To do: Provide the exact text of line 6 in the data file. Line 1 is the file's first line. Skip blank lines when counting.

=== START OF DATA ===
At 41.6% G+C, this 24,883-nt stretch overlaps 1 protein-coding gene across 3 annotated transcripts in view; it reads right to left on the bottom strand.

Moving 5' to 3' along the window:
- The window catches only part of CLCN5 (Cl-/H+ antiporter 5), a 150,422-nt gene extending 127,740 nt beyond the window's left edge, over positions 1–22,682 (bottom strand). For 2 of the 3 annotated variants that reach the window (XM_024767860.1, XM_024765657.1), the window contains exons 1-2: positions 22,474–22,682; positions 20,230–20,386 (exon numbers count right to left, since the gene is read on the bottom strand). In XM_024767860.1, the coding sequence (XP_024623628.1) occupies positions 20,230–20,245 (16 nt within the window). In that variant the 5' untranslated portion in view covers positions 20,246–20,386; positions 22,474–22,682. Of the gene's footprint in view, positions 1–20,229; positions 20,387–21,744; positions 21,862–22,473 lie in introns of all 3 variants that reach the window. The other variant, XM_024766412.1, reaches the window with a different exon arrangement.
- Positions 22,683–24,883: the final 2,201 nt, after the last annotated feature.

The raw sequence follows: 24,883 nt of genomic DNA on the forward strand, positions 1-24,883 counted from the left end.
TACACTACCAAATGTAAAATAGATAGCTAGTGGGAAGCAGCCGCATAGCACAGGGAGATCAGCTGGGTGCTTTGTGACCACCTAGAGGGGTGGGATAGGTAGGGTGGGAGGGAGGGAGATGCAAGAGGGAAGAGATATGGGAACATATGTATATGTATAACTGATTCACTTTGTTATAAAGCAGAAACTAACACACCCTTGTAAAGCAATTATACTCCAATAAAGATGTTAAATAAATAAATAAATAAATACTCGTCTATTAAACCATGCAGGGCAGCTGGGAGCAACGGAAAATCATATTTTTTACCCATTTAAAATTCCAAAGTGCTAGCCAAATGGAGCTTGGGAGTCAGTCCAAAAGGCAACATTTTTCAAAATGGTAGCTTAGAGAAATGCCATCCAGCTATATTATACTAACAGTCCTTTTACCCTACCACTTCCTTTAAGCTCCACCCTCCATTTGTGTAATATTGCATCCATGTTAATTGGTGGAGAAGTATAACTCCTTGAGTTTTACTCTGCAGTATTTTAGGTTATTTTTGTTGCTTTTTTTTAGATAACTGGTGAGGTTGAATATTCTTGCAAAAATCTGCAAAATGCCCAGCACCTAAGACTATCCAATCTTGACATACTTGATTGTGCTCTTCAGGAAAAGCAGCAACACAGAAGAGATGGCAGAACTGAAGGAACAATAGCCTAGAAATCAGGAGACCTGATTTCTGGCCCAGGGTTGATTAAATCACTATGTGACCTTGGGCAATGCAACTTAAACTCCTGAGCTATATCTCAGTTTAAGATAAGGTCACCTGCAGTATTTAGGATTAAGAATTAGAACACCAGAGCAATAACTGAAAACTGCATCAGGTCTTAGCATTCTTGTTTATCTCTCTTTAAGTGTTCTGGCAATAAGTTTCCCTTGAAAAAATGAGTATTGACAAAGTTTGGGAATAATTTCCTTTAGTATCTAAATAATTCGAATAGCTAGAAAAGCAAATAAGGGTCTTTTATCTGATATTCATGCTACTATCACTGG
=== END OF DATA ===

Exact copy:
TACACTACCAAATGTAAAATAGATAGCTAGTGGGAAGCAGCCGCATAGCACAGGGAGATCAGCTGGGTGCTTTGTGACCACCTAGAGGGGTGGGATAGGTAGGGTGGGAGGGAGGGAGATGCAAGAGGGAAGAGATATGGGAACATATGTATATGTATAACTGATTCACTTTGTTATAAAGCAGAAACTAACACACCCTTGTAAAGCAATTATACTCCAATAAAGATGTTAAATAAATAAATAAATAAATACTCGTCTATTAAACCATGCAGGGCAGCTGGGAGCAACGGAAAATCATATTTTTTACCCATTTAAAATTCCAAAGTGCTAGCCAAATGGAGCTTGGGAGTCAGTCCAAAAGGCAACATTTTTCAAAATGGTAGCTTAGAGAAATGCCATCCAGCTATATTATACTAACAGTCCTTTTACCCTACCACTTCCTTTAAGCTCCACCCTCCATTTGTGTAATATTGCATCCATGTTAATTGGTGGAGAAGTATAACTCCTTGAGTTTTACTCTGCAGTATTTTAGGTTATTTTTGTTGCTTTTTTTTAGATAACTGGTGAGGTTGAATATTCTTGCAAAAATCTGCAAAATGCCCAGCACCTAAGACTATCCAATCTTGACATACTTGATTGTGCTCTTCAGGAAAAGCAGCAACACAGAAGAGATGGCAGAACTGAAGGAACAATAGCCTAGAAATCAGGAGACCTGATTTCTGGCCCAGGGTTGATTAAATCACTATGTGACCTTGGGCAATGCAACTTAAACTCCTGAGCTATATCTCAGTTTAAGATAAGGTCACCTGCAGTATTTAGGATTAAGAATTAGAACACCAGAGCAATAACTGAAAACTGCATCAGGTCTTAGCATTCTTGTTTATCTCTCTTTAAGTGTTCTGGCAATAAGTTTCCCTTGAAAAAATGAGTATTGACAAAGTTTGGGAATAATTTCCTTTAGTATCTAAATAATTCGAATAGCTAGAAAAGCAAATAAGGGTCTTTTATCTGATATTCATGCTACTATCACTGG